Israel is commanded to learn God’s words and God’s laws and to teach them to their children.
The first three verses serve as an introduction. They stress the importance of living one’s life in conformity with one’s relationship to God–as we might say, of walking the walk and not just talking the talk. In fact, God makes clear to MosesProphet who led Israel out of Egypt to the Promised Land and received the law at Sinai More that before it enters the promised land Israel needs to be educated in the following material, not simply informed. Beyond this, each following generation is to be responsible for carrying on the tradition.
The text is very clear about who will gain when Israel learns to live the covenantal life. Surprisingly, it is not God, but Israel. Verse 2 suggests that the intended outcome is “so that your days may be long,” and verse 3 says “so that it may go well with you” (emphasis added). In addition, the promise of numerical growth reminds us of the earlier promise to AbrahamGod promised that Abraham would become the father of a great nation, receive a land, and bring blessing to all nations. More in Genesis 12.
“Hear, O Israel: The LORD is our God, the LORD alone” (v. 4). These words are the beginning of the Shema. Shema means “hear” in Hebrew. This is the classic formulation of Israel’s faith. Even today, observant Jews pray these words twice a day as an act of faith. Then, as now, the essence of that faith is that there is only one God, the Lord.
But what, exactly, does this mean? The wide variety found in English translations of the Bible suggests that we may never know for certain. The text is ambiguous. One translation might be “The LORD our God is one LORD,” as in the King James Version and the Revised Standard Version, with the New International Version being very similar. This reading suggests that the oneness of God is being emphasized in contrast to the multiple manifestations of Baal, the primary challenger for Israel’s allegiance. It seems that every town and village worshiped its own version of this chief god of the surrounding Canaanites.
A second way of translating this passage might be “The LORD is our God, the LORD alone,” as in the New Revised Standard Version. Here, the emphasis is placed upon relationship. Only the LORD is Israel’s God. This God walks with Israel in a covenantal relationship and needs no other assistance to be Israel’s God. Since both translations are important we should probably try to keep them both in mind.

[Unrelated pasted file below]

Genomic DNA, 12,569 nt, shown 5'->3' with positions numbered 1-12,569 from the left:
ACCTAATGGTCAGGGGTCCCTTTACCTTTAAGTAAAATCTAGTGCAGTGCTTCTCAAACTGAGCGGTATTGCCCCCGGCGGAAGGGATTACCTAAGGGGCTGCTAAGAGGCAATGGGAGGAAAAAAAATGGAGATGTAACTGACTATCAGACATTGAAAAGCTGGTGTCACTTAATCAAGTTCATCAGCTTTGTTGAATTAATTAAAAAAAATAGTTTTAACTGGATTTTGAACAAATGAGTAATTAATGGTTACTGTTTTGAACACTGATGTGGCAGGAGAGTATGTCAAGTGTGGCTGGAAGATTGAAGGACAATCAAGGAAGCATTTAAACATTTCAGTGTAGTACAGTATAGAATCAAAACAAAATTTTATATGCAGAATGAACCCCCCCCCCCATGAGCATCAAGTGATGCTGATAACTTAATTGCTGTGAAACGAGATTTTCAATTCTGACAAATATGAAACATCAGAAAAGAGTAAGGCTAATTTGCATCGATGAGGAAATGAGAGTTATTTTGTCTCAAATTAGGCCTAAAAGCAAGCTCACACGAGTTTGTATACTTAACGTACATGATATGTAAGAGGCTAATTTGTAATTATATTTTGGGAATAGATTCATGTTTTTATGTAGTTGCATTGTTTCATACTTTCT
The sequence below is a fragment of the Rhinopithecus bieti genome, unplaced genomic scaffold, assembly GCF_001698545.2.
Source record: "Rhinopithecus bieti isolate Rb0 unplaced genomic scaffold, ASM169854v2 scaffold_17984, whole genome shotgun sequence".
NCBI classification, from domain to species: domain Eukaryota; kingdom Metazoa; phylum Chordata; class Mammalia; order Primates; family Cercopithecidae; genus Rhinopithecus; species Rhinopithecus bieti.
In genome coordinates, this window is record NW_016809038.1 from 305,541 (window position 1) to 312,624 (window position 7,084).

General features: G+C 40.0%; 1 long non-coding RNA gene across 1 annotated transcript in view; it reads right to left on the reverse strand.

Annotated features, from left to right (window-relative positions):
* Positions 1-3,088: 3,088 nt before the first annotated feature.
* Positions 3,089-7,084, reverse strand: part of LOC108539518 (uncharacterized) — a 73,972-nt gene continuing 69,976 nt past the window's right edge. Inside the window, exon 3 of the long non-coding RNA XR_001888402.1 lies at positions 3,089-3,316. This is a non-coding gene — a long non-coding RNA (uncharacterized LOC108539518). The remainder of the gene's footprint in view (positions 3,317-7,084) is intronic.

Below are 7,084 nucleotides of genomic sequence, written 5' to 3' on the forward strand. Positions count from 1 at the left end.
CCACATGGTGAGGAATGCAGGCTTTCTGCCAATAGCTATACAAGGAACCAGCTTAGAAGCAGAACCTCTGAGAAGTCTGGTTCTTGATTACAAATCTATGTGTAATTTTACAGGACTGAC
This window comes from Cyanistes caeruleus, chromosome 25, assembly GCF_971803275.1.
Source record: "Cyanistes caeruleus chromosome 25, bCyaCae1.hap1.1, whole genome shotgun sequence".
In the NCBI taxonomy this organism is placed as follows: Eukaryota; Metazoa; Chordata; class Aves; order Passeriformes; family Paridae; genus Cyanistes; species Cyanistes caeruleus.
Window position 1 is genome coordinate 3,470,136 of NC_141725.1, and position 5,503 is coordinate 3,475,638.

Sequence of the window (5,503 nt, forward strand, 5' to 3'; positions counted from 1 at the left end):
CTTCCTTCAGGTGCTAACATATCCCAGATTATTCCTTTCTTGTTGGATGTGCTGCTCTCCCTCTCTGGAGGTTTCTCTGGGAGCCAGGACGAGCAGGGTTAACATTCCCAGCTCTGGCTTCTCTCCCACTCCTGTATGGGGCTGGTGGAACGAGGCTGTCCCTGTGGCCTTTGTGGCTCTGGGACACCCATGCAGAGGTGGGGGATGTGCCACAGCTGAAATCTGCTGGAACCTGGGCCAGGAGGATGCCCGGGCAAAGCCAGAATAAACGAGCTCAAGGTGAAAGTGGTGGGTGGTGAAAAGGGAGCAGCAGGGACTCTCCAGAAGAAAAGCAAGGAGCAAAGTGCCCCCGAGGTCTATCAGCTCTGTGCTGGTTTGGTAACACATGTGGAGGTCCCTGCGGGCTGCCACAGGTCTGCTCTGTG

This ambiguity of meaning in which several things seem to be said at the same time is characteristic of Deuteronomy as a whole, and it continues in the following verses from chapter 6. We will look at four words:
- The first is love. It is tempting to read an emotional significance into this word that would be somewhat foreign to its original hearers. We know from other ancient Near Eastern texts, however, that this word has the general meaning of “obedience,” not affection, especially the obedience that a ruler might expect from his subjects. This fits well with the covenantal relationship that lies at the heart of these passages. The problem is, do we really think that God wants us to “obey” in that sense? Is our love an imposed, political allegiance that we somehow owe to God as our overlord? Here is where the text comes into its own. The rest of this passage, as elsewhere in Deuteronomy, urges us to see that this love is not merely allegiance. “You shall love the LORD your God with all your heart, and with all your soul, and with all your might,” it says in verse 5. God’s oneness and totality is to be matched by a total commitment that responds to God’s prior love for us. Again, the simple words heart, soul, and might signify different aspects of the human experience in the biblical world than they do in our modern culture. We will not understand this text if we let our experience govern its interpretation.
- In the world of the text, heart had to do with the intellect or the decision-making process. We tend to understand the heart as the seat of feelings and emotions. Thus, the Hebrew heart corresponds with our notion of the “mind” or the “will.”
- The Hebrew word translated soul refers to all the inner emotions, hopes, desires, and individual characteristics that make us who we are. To love God with all one’s heart and soul, then, means to love God with one’s entire being: physical and mental, intellectual and emotional, in all our decisions, choices, and desires.
- The last word, might, is also tantalizingly obscure. It is the source of the adverb “very, exceedingly,” and this is actually how it is translated elsewhere. Essentially, it has to do with strength, whether that is measured by physical brawn, intellectual prowess, or material possessions.
Whether we capture the intention of our author with phrases like “to the nth degree” or “to the max,” the point should be clear. The love that we show God is, first of all, a response to God’s prior, overpowering love for us. Second, it is a total response that emerges from every aspect of who we are. It is a fundamental decision that involves every aspect of our lives and holds nothing back.